Elizabeth Logan

Watching the movie caused me to relive the dying process that we experienced with my dad, but in a very helpful way. Seeing other people express their suffering and grief during the long goodbye, in ways that were similar to mine, made this more of a shared experience and ultimately not so lonely. Just when I thought the emotional overload of grief was becoming too much, the mood was lifted with a birth. The balance on screen between sadness and joy (and so many emotions in between) helped me keep some kind of balance with the many emotions I was experiencing. I cried more than two tissues worth of tears and sometimes found I was holding my breath and had to remind myself to breathe. The movie was beautifully and sensitively made, and definitely one to be seen by all.

Julie Hamilton

Love in Our Own Time captures a difficult topic in such a respectful and dignified way. It is a wonderfully inspiring piece of work. In watching the film, I felt we had the special privilege of sharing some very intimate moments of peoples’ lives that can help give us strength and a powerful context in dealing with the many emotional times we will no doubt face in the years ahead. Life is such a myriad of unexpected experiences and I know that death is something I really struggle to accept and deal with. I lost my Granddad not so long ago and he went through a very similar experience to the beautiful souls featured in the film. Being so far away I wasn’t able to be there in his last few months of life as he battled with an aggressive cancer. I feel I can now begin to understand what this must have been like for him and my family.

Matthew Brine
The Fundraising People

An intimate insight into dying, death and birth. Beautifully shot and directed, Love in our Own Time brought me to tears and also made me laugh. As someone very interested in [working in] end of life and after life care, I feel privileged to have witnessed and shared these events. A must see!

Lissanne Oliver
Author – TV Presenter – Organiser, SORTED!


I watched Love in Our Own Time just a month before a friend was diagnosed with terminal cancer. The film prepared me for discussing death with my friend and his wife, as well as helping me to understand and process my own feelings of grief. I found out yesterday that my friend is now in the final stages of the disease and has just a few weeks to live. The film continues to help me on this horrible journey.Thank you to everyone involved in making this film. Your film helped me be a better friend. I’ve been able to offer better understanding and support because of its insights. I believe this film needs a much larger audience.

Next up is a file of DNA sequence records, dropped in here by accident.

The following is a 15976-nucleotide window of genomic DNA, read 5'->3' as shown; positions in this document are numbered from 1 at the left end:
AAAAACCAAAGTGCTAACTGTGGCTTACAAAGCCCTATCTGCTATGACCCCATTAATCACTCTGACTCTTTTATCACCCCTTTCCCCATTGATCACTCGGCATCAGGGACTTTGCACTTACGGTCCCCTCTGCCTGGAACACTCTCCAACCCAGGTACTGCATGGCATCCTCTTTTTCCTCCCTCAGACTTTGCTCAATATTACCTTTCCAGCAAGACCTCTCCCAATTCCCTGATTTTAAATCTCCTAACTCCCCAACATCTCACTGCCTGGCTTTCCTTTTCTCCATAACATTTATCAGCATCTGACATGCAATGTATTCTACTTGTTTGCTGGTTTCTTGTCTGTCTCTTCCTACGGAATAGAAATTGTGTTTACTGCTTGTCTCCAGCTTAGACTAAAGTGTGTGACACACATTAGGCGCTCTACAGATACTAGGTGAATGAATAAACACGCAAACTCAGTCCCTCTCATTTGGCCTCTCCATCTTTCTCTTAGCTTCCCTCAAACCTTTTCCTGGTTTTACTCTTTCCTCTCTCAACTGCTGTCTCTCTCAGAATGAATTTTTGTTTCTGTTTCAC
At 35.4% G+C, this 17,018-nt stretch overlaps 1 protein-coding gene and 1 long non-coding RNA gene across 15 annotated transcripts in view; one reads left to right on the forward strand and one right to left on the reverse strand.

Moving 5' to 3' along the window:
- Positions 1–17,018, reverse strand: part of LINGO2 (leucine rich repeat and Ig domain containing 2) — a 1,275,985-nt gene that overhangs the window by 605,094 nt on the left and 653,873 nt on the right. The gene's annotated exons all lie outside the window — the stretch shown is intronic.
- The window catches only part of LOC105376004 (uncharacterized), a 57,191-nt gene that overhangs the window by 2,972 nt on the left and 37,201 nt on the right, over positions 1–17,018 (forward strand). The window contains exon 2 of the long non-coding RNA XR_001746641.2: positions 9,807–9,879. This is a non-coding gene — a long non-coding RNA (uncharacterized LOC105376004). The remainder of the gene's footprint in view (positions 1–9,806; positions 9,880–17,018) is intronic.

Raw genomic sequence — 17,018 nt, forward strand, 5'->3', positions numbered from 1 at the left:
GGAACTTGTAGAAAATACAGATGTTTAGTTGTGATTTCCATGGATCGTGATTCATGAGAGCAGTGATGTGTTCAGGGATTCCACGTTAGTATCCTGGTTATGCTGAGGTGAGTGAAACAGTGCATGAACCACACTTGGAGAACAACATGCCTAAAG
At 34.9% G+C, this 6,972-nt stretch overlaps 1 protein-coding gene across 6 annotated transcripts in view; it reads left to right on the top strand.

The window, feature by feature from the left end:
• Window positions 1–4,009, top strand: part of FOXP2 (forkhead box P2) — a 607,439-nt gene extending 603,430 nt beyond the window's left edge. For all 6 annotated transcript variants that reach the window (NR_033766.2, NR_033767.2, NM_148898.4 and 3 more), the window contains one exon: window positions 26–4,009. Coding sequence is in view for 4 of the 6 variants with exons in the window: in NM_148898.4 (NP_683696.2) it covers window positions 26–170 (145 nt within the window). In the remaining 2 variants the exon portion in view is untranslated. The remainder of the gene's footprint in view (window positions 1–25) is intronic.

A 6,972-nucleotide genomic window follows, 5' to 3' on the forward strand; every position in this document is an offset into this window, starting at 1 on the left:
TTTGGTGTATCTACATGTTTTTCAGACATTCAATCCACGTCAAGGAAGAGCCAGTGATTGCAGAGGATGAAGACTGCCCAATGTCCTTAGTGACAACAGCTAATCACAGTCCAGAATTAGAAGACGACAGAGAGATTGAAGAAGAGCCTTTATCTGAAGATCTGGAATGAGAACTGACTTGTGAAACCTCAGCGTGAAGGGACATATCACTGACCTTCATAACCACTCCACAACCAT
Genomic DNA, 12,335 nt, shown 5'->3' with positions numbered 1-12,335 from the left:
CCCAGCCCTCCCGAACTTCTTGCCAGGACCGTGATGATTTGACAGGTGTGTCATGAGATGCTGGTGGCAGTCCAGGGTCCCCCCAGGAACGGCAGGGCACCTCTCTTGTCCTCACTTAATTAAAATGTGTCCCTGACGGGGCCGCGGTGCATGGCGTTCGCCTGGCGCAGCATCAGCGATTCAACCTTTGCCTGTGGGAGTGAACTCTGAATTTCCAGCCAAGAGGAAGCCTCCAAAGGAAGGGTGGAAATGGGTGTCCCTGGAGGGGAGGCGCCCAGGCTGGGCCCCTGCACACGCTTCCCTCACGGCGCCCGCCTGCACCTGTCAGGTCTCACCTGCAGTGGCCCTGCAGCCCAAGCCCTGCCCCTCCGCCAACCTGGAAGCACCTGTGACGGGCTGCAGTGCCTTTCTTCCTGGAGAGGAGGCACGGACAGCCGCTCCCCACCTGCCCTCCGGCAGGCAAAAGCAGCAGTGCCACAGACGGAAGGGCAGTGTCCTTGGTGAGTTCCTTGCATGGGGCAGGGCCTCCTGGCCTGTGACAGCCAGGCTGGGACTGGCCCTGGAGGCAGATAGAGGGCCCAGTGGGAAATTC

Laura, Sydney

I saw this important and emotionally moving film on Saturday, hosted by The GroundSwell Project. Such a beautiful reminder of the cycle of life, of our fragilities and strengths, of the utmost important things to us, emphasised by all accounts, and worth the DVD purchase to watch again and again, and to assist with perspective on life. Thank you to Tom Murray, Madeleine Hetherton, Vanessa Milton and Caitlin Yeo for making this film.

Helen Dunne
Shroud Memento (funeralshrouds.com.au)

Love in Our Own Time: Simply, a wonderful documentary.
I cried tears of sadness, tears of happiness, and tears of pure joy.

It would be easy to describe the film as a lyrical juxtaposition between life just beginning and life’s final breaths. But the film is much more than that. It is an ode to love.

There is the instantaneous love between mother and child at birth.
There is the love felt between families as they gather around dying relatives.
There is also the loving bond expressed between doctors, midwifes and staff with their patients and their families.
Then there is the love that we feel as audience and witness: Feeling for each and every patient, mother and baby and their families with genuine affection. We are filled with a loving admiration for all of those who professionally guide the process of lives starting and ending with a wonderful sense of love and respect.

Indeed, Love in Our Own Time is a beautiful ode to love.

Ivan de Vulder

Last week’s Family Systems Institute screening was attended by over 40 people who were deeply moved by the experience. While us humans tend to avoid confronting the reality of death there was a sense of intimate focus created by watching people in families confront dying (and birth). Irrelevant pettiness in relationships gets put to the side to see what is really important. A number of viewers purchased DVDs to watch with their loved ones. This film can facilitate people finding a way to reflect and to talk about important matters of life and death. Thank you to Tom Murray and team for the gift of this elevating and tender film.

Jenny Brown
Director, The Family Systems Institute (thefsi.com.au)